When I start investigating the intent of the keywords which I will be targeting, I’ll first see if the keyword is in Google Search Console (an existing keyword). It could be a project to improve what's already been tried before. If the keyword is available, I’ll look at:
This helps to define a baseline based on what's already known.
If it's not an existing query in Search Console, something new, I look at the search intent by Googling the keywords myself and seeing what the general appetite is. If the intent is similar to the one that the website already ranks for, I then look at the same metrics above. Again, this is all about averages, so it's best to take as large a sample size as possible.
You can also use some clever techniques to understand what the base average CTR is across your whole website at positions 1 - 10. A tool I found created by Mike Richardson uses BigQuery along with Search Console to work this all out.
Here is the stage of keyword research, finding out the keyword volume for what you are targeting. If it's a keyword I already have in search console, I’d look at the impressions and calculate what the monthly volume is (roughly). It's important here to also factor in variants of the keyword and what else you’d expect. Keyword research is not just about one phrase, as when you rank for a term, there are several terms associated with it which will also rank. This means your projected volume for a page will be much higher than what keyword research will show you.
Image Credit: https://seo-frank.com/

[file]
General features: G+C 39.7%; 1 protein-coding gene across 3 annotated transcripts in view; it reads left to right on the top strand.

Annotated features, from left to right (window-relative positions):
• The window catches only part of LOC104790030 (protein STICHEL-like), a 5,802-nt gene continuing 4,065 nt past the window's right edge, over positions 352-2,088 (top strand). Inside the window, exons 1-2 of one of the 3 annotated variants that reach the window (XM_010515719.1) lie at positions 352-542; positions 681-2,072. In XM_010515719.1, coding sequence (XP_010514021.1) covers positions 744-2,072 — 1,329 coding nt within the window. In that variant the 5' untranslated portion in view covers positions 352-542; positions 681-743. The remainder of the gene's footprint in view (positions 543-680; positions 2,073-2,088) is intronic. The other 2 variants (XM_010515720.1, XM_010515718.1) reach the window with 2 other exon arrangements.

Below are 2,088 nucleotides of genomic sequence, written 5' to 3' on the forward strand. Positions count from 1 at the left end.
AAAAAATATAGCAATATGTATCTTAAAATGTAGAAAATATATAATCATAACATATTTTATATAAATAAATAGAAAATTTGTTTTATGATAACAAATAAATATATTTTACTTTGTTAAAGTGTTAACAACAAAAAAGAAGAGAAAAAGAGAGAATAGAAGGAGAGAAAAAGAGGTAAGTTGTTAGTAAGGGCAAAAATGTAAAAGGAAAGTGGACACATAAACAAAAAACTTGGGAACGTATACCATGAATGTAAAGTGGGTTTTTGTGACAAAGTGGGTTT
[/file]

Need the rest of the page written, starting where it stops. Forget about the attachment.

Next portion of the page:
In a similar fashion, if I don’t have the keyword data, I’d normally jump into ahrefs and conduct keyword research. I’d also look at variants and other possibilities for keywords and then combine it all into a table to give me a sum of what the total potential volume is.
Now for the tricky part. To recap, so far the following information has been collected:
This is the time to now calculate a potential ROI. For argument's sake, let's say the site's average conversion rate to a sale goal is 6% and the value of a goal is £55.
Let's also estimate that the total keyword volume from a project which we’ve just scoped out is: 2,800 visits per month.
Below is an example set of estimated CTR
From producing content and seeing it go live, I normally estimate a good few months before it starts generating organic traffic (for a new page). Let's say in this example, we will estimate that by 6 months, it will have a chance at getting to position 7 on page 1 and by 12 months**, position 2:
6 months ROI
Traffic to the site : 2,800 * 2% = 56 visits
Converted traffic : 56 * 6% = 3.36
ROI : 3.36 * £55 = £184.8